I really don’t even know where to start. I think I knew deep down we would have to do this again, but I was really hoping our trip back to Boston would be fun. Only fun. I am so glad we were able to come up on Friday. The kids had another great time at Santa’s Village in New Hampshire. We stayed in Portland, Maine again on Saturday, which also was as fabulous as last time. My favorite city by the sea!
We had an early MRI this morning and then a follow-up with Dr. Warf at 11. I know he was just as upset to tell me, as I was to hear, that her ETV hole has closed up. I will try and explain this as best I can. When we first met with Dr. Warf he explained that if an ETV fails then the next step is a VP shunt (tubing in the brain that drains the fluid into the belly). But, in Korie’s case her ETV didn’t fail immediately and she is not having any dangerous symptoms as she was before. Her ventricles don’t look alarmingly big (big enough though that he thinks it is possibly giving her a headache resulting in the squinty eyes). She does have another very large syrinx extending the length of her spine. The syrinx is what needs intervention. So he gave us three options; go home and have a VP shunt placed, stay here and place the VP shunt or try a revision of the ETV. Since we know the ETV will work when the hole is open, we know this because all the fluid drained off her spine after the ETV in June, I chose to try the ETV again. I know it’s another brain surgery, but a shunt is too. I know there are some who will question my decision to do this again since people live with VP shunts everyday, but here are my reasons. First, if Korie would have had a VP shunt placed to begin with it is more than reasonable to say she would have already had a revision done on it, or would in the next six months. Statistics show they fail at least once within the first year. Maybe it’s not the same but I look at it like this, another surgery was probably in our future again anyway. Second, for reasons unknown a VP shunt has a much better success rate after an ETV has been attempted, regardless of how many times. Third, Dr. Warf said when ETVs fail because of the hole closing up rather than the body not adapting to it, it is a much higher success rate when attempted again. He said it is likely just a thin membrane of scar tissue covering it that can be easily removed. Fourth, an ETV revision is a much simpler and shorter procedure, with less risks even, than placing a VP shunt. Fifth, and most important, a chance at life without a foreign object in her brain. So, let’s try it again!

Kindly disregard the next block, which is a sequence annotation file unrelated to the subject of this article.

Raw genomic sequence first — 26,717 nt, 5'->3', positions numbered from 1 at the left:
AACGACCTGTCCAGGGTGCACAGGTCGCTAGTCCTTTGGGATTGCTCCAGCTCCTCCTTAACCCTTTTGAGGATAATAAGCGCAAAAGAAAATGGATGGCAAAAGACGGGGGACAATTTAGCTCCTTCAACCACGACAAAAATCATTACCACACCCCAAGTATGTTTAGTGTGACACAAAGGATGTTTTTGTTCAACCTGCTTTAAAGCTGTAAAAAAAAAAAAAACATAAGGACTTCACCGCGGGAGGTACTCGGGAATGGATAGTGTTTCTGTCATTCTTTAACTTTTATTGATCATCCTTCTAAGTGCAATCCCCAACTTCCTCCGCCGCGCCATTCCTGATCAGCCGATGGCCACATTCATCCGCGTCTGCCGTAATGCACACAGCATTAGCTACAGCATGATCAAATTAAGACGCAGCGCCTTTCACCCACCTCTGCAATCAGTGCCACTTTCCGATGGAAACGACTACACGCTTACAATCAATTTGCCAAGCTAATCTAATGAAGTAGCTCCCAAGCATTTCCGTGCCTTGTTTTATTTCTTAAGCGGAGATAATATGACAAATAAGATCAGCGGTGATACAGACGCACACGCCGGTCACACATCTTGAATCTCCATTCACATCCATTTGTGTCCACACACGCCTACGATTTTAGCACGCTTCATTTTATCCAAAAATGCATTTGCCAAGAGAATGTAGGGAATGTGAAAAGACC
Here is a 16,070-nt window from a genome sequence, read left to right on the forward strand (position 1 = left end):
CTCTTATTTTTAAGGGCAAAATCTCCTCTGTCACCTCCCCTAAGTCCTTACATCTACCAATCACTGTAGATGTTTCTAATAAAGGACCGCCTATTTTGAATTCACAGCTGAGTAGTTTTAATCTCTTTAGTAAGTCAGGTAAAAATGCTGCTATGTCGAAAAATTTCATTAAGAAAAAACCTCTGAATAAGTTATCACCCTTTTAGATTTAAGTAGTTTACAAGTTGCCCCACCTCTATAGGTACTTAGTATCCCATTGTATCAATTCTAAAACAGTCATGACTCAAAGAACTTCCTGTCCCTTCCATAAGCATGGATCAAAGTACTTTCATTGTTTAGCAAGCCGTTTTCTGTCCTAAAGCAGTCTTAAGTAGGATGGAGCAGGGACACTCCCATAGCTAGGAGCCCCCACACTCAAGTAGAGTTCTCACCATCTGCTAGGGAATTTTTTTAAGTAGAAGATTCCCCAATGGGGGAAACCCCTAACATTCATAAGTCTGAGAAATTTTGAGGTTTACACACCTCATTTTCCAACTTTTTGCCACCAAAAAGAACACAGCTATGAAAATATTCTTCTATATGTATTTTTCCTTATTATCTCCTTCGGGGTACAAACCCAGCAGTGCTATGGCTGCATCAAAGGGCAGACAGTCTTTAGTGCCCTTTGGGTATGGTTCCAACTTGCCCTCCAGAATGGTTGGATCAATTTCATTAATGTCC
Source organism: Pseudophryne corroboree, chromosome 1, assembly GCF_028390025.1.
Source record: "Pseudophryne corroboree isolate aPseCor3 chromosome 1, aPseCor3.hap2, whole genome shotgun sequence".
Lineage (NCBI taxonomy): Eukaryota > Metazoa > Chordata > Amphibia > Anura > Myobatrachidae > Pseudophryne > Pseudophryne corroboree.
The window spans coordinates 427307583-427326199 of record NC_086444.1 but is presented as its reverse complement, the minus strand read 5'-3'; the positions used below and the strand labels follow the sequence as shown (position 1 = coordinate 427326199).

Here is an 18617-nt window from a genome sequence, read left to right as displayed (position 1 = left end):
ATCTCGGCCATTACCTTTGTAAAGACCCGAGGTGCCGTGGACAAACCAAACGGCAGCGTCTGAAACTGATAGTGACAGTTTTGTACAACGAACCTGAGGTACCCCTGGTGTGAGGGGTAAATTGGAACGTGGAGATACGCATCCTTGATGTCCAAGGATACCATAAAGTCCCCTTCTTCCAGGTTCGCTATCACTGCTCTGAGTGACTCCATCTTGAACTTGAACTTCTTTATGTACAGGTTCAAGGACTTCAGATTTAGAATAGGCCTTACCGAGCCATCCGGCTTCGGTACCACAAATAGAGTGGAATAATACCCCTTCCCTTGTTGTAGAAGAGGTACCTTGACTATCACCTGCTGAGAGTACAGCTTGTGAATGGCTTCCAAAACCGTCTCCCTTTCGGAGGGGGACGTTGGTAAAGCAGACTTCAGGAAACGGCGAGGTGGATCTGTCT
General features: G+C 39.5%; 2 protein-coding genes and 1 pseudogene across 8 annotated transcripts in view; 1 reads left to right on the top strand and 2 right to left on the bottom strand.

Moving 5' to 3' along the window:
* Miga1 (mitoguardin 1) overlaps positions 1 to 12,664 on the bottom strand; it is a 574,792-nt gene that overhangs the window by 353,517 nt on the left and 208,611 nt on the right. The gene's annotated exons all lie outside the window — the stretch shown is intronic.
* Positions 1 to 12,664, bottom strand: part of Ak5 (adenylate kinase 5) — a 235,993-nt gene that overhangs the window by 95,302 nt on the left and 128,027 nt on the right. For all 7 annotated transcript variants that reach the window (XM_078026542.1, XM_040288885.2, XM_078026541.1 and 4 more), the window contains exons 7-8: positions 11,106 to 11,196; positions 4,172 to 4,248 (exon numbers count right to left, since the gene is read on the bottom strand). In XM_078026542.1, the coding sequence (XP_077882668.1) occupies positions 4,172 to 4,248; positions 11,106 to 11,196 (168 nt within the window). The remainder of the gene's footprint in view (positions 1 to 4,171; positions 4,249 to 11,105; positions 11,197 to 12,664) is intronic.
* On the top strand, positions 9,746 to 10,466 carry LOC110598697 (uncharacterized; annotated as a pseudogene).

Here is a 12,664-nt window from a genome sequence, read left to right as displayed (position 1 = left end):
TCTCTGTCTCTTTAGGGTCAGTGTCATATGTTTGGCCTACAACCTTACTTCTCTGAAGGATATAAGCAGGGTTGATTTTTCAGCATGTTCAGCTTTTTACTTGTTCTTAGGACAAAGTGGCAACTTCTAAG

We have already been admitted to the hospital. Since she is an add on we won’t know what time surgery will be until tomorrow.
I am already missing my big kids. They are at the hotel next door for tonight and will have to fly home tomorrow, as we had originally planned to do together. Dr. Warf says he feels comfortable letting us go home earlier this time than last. Hopefully, by the first of next week.
You know it’s coming, so here it is…prayer requests. Please pray for Korie and Dr Warf during surgery tomorrow. Pray for safe travels for Michael and the kids. Pray for me, for strength. Every time I think I just can’t do this again, watching Korie go through another surgery or being away from my kids, there The Lord is to lift me up and strengthen me. He has never failed me. Please pray for a restful night for us. Boston Children’s is full to capacity. Apparently that nasty respiratory virus is going around. We are in a shared room. If the mom and dad aren’t arguing and fighting with each other then their baby girl is crying. And Korie is a sympathy crier! I need sleep and so does she.
Thank you for all the prayers and well wishes already. I will update sometime tomorrow after surgery.